In the screenshot below, we see that from the 1970s to present day, whole life insurance policies produced an overall average internal rate of return between 5% – 7%. The question arises “is that yield taxable?” The answer is “not necessarily.” A cash value insurance policy can result in tax-free growth if professionally designed. Further, the policy has be designed not to trigger a MEC or Modified Endowment Contract which limits the annual premium payments in compliance with the Internal Revenue Code of the IRS.
Again, from the screenshot below, we see that from 1980 to present day resulted in the same average returns as the 1970s. I saw a lot of policies fall in the 6% range or high 5%, but still between 5% and 7%.
In the 1990s through present you see a drop to between 4% to 6%. The reason is that through the 70s and 80s interest rates spiked to double digits reaching 21.5% in 1982. Afterword, interest rates started to drop from the 80s into the 90s, and so too did the IRR of a cash value life insurance policy.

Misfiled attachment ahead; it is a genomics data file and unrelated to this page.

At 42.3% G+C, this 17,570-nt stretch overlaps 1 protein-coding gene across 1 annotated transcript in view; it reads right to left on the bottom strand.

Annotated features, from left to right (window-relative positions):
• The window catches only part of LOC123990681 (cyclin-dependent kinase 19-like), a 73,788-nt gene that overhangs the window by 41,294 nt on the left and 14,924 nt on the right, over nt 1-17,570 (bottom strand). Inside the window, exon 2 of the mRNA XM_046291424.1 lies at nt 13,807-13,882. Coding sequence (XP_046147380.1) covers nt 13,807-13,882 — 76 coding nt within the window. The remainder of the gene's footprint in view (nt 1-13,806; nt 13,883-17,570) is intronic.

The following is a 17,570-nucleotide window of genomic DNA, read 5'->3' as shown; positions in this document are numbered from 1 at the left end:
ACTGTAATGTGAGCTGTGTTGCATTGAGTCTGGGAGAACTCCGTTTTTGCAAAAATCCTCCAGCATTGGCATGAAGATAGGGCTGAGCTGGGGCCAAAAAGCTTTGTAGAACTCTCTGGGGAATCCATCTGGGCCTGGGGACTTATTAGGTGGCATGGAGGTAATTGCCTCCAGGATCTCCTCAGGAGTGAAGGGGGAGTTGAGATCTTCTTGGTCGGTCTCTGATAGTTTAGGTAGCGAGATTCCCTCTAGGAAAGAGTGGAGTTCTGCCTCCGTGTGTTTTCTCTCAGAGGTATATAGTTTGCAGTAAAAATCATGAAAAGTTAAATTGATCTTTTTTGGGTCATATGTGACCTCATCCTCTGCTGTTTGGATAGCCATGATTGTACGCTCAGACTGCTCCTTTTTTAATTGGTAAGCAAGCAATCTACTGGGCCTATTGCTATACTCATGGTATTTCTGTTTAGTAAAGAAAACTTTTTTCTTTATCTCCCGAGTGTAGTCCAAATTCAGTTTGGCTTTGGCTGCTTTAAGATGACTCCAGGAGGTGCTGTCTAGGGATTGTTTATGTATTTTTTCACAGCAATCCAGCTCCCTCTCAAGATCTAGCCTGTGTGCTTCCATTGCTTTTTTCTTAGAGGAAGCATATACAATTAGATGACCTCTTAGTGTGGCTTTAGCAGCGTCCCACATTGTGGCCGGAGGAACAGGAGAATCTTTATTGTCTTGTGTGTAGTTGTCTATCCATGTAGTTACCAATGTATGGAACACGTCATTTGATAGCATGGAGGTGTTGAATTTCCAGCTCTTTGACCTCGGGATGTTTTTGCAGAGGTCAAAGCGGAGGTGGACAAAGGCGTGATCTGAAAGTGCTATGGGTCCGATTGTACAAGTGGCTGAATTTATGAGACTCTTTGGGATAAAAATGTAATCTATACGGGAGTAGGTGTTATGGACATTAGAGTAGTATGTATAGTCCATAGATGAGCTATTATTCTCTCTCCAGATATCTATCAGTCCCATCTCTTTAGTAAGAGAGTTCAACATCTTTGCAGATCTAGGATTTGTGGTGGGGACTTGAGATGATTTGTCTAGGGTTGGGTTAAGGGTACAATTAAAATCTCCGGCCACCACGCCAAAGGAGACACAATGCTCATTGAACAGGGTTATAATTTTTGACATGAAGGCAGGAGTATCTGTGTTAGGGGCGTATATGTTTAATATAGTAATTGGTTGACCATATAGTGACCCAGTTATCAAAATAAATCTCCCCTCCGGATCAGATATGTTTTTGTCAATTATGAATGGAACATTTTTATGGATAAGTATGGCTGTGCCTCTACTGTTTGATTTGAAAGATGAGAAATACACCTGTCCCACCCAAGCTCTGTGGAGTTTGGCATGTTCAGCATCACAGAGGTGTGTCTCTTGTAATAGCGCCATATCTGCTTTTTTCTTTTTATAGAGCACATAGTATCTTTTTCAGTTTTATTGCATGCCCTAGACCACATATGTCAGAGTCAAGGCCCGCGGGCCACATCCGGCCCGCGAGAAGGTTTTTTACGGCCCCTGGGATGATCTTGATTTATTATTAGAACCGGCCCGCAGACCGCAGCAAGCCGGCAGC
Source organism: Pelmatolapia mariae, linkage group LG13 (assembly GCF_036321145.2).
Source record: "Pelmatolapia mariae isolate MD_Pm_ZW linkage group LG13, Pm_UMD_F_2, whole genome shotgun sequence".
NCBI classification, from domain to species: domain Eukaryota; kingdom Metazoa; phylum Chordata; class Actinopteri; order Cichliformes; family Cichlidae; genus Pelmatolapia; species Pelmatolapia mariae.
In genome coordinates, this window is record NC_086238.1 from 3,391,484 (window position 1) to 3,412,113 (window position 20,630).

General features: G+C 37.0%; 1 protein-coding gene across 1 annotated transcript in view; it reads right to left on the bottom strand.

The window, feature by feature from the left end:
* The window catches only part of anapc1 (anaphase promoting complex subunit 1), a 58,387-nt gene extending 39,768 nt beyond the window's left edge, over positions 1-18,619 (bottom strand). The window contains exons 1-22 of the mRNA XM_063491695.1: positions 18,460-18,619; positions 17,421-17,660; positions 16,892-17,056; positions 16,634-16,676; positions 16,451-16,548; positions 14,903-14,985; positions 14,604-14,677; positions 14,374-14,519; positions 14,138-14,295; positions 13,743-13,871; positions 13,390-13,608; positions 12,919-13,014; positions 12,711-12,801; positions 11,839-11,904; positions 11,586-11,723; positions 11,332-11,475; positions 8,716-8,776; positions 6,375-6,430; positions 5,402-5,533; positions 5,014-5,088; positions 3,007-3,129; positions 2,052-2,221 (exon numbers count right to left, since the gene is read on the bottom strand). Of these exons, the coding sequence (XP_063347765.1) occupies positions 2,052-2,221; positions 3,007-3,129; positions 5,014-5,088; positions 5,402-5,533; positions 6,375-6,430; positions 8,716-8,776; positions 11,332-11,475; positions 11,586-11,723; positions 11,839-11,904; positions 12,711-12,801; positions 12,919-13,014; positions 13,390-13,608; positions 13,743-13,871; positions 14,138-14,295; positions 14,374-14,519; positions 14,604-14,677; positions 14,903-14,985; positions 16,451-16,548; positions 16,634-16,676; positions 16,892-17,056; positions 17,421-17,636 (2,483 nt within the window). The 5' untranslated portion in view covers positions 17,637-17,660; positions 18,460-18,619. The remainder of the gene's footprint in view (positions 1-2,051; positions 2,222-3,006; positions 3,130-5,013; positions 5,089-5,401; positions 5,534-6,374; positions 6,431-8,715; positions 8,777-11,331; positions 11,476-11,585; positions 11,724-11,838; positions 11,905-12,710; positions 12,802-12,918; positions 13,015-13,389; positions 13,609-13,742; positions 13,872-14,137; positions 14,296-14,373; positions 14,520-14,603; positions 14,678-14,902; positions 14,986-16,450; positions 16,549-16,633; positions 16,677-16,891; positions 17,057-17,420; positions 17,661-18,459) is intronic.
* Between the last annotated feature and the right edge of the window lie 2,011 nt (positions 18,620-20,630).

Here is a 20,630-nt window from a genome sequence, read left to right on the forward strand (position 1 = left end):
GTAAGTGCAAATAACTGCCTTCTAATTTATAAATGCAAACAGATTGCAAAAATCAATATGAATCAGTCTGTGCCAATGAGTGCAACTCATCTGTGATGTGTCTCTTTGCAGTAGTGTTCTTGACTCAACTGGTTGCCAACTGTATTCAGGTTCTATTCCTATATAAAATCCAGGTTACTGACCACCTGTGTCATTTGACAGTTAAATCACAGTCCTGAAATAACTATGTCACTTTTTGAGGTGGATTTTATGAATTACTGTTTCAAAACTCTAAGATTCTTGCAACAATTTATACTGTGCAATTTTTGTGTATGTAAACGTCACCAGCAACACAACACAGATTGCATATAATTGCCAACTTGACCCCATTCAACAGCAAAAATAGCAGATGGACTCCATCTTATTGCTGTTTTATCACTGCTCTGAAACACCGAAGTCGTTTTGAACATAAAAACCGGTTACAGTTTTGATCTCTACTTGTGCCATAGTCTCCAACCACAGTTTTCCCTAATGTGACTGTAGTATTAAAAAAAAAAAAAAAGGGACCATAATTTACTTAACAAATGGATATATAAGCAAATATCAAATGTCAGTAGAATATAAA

In the screenshot below, we have the average returns from 2000 to present and 2010 to present. From 2000 to present we still see that cash value policies ranged from 4% to 6%.
Now, here's where it starts to get interesting. Between 2010 and present, I've seen average returns between 3% and 5.5% because the cash value policy isn’t designed properly.
A 3% return is much more recent due to the state of the economy. If a policy is not designed properly, or if we focus purely on the guarantees, we see lower IRRs. But I did put it at 5.5%. Could we see some policies produce 6 percent? Possibly, but better to shoot conservative at 5.5% and see an IRR of 6% rather than predicting 6% and have it come in at 5.5%. It’s always better to be conservative in our projections, particularly in the current economic climate.
These studies, to be clear, are based on whole life policies we put in force back in 2014 through to present day.
When I look at a life insurance policy, I want to be sure actual performance is good so I know what I can expect. I don’t want to tell you it should produce a high return and then have actual returns come in much lower. When I look at these companies or any insurance carrier, my expectation is 3% to 5.5%.